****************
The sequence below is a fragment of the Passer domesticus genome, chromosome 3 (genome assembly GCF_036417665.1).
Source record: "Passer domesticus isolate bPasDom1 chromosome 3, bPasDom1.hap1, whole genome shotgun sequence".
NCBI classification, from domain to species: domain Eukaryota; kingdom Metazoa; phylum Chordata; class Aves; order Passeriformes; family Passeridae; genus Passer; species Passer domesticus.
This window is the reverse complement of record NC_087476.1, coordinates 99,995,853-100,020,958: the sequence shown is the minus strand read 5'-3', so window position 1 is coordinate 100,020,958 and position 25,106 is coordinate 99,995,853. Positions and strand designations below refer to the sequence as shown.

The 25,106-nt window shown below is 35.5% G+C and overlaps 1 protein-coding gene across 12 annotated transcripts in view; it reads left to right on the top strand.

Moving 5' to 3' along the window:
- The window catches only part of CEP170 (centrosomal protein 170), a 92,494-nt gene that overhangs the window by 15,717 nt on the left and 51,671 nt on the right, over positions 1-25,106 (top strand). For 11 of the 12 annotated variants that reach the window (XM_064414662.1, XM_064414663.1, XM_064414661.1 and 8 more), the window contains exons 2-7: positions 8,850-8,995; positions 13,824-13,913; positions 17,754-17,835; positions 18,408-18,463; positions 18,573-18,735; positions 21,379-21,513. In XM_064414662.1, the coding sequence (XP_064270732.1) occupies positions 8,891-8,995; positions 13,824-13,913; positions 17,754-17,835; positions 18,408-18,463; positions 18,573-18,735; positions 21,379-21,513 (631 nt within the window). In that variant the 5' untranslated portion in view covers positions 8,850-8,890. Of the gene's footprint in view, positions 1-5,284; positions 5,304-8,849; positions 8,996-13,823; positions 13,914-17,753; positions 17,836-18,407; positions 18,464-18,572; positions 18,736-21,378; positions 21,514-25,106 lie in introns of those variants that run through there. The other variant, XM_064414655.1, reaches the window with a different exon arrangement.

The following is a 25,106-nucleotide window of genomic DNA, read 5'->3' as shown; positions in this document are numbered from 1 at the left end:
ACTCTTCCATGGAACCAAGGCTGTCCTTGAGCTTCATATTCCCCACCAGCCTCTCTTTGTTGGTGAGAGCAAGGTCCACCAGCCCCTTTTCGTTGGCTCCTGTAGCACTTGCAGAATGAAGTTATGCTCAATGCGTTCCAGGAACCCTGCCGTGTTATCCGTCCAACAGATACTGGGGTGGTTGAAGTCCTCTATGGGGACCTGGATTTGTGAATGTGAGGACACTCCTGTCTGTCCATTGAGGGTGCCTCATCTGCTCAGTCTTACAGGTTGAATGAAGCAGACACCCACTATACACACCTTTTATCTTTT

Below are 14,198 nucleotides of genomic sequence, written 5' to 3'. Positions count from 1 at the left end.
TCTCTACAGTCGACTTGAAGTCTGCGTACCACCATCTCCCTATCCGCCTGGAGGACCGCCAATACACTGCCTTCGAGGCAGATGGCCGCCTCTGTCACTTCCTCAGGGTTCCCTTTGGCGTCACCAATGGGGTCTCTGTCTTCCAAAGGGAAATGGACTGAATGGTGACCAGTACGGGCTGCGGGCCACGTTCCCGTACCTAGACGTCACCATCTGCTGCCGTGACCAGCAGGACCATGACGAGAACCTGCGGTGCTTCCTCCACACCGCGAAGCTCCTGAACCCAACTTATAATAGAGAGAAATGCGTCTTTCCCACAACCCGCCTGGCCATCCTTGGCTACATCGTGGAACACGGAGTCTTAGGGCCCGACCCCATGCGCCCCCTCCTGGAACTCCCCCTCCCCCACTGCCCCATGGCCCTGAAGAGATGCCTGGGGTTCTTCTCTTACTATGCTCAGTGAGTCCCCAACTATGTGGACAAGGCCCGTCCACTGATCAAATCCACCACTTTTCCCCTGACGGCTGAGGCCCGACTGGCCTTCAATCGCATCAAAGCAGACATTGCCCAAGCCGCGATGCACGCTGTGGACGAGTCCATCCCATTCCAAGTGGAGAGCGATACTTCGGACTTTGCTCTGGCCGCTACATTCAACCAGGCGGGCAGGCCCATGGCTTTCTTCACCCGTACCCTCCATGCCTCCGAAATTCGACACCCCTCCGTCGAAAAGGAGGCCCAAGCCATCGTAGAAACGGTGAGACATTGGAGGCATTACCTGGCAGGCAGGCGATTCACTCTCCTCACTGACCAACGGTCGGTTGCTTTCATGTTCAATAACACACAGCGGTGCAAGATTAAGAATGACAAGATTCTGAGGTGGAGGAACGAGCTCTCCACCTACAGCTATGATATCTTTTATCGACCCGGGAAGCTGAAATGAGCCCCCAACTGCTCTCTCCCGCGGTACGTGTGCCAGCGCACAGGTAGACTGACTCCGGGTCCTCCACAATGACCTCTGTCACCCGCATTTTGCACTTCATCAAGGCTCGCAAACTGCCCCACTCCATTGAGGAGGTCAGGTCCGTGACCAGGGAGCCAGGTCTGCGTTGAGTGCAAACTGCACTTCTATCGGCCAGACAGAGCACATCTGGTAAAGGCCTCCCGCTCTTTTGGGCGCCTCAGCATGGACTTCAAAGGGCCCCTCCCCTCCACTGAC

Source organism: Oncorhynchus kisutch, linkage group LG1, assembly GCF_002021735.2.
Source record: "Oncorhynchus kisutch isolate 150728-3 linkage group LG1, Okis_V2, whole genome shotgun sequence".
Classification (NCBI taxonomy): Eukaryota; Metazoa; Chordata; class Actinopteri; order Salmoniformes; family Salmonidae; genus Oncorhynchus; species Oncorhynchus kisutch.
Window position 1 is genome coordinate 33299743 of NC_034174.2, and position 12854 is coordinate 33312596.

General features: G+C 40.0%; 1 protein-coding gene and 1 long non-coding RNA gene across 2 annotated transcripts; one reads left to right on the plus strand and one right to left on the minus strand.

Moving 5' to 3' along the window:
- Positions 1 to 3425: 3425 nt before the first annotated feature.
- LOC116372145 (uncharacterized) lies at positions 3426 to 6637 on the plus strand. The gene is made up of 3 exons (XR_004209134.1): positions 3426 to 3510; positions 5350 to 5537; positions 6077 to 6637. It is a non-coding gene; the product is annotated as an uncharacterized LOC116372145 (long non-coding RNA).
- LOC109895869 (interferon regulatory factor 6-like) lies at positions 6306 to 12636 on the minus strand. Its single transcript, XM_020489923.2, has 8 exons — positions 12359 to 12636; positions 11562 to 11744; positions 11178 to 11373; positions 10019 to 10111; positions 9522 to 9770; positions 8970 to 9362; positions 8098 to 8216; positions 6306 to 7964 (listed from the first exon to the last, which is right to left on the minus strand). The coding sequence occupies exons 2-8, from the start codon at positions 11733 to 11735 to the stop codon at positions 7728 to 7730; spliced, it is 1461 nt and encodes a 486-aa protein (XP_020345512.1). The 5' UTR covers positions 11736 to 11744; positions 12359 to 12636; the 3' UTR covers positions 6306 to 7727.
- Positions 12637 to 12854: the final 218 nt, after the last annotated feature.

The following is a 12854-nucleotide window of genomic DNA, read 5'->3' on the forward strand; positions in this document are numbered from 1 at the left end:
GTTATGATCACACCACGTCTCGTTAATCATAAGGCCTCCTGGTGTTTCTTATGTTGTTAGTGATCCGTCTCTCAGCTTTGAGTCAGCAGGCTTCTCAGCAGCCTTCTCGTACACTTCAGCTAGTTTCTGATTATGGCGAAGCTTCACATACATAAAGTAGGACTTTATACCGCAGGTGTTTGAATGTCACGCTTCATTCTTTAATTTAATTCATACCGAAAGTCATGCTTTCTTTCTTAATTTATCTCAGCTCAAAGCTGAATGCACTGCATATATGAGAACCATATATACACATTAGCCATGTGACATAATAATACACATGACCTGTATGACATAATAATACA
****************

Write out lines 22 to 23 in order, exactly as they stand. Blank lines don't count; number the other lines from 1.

The following is a 12854-nucleotide window of genomic DNA, read 5'->3' on the forward strand; positions in this document are numbered from 1 at the left end:
GTTATGATCACACCACGTCTCGTTAATCATAAGGCCTCCTGGTGTTTCTTATGTTGTTAGTGATCCGTCTCTCAGCTTTGAGTCAGCAGGCTTCTCAGCAGCCTTCTCGTACACTTCAGCTAGTTTCTGATTATGGCGAAGCTTCACATACATAAAGTAGGACTTTATACCGCAGGTGTTTGAATGTCACGCTTCATTCTTTAATTTAATTCATACCGAAAGTCATGCTTTCTTTCTTAATTTATCTCAGCTCAAAGCTGAATGCACTGCATATATGAGAACCATATATACACATTAGCCATGTGACATAATAATACACATGACCTGTATGACATAATAATACA